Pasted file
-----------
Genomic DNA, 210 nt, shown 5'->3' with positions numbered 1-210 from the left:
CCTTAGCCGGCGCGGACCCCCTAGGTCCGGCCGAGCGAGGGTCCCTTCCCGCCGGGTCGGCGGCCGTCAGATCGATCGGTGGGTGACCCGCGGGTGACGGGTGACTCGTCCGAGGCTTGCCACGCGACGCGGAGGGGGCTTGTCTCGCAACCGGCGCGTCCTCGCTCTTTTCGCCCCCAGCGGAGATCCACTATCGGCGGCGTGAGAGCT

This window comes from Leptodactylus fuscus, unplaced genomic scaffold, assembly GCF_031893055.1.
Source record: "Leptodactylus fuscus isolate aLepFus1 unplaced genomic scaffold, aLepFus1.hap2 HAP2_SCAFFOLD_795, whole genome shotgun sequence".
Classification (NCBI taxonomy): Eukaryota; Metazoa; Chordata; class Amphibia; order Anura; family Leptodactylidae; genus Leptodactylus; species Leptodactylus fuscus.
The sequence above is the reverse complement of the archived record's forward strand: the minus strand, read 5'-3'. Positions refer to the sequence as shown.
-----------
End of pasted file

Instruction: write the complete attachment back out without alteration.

Genomic DNA, 210 nt, shown 5'->3' with positions numbered 1-210 from the left:
CCTTAGCCGGCGCGGACCCCCTAGGTCCGGCCGAGCGAGGGTCCCTTCCCGCCGGGTCGGCGGCCGTCAGATCGATCGGTGGGTGACCCGCGGGTGACGGGTGACTCGTCCGAGGCTTGCCACGCGACGCGGAGGGGGCTTGTCTCGCAACCGGCGCGTCCTCGCTCTTTTCGCCCCCAGCGGAGATCCACTATCGGCGGCGTGAGAGCT

This window comes from Leptodactylus fuscus, unplaced genomic scaffold, assembly GCF_031893055.1.
Source record: "Leptodactylus fuscus isolate aLepFus1 unplaced genomic scaffold, aLepFus1.hap2 HAP2_SCAFFOLD_795, whole genome shotgun sequence".
Classification (NCBI taxonomy): Eukaryota; Metazoa; Chordata; class Amphibia; order Anura; family Leptodactylidae; genus Leptodactylus; species Leptodactylus fuscus.
The sequence above is the reverse complement of the archived record's forward strand: the minus strand, read 5'-3'. Positions refer to the sequence as shown.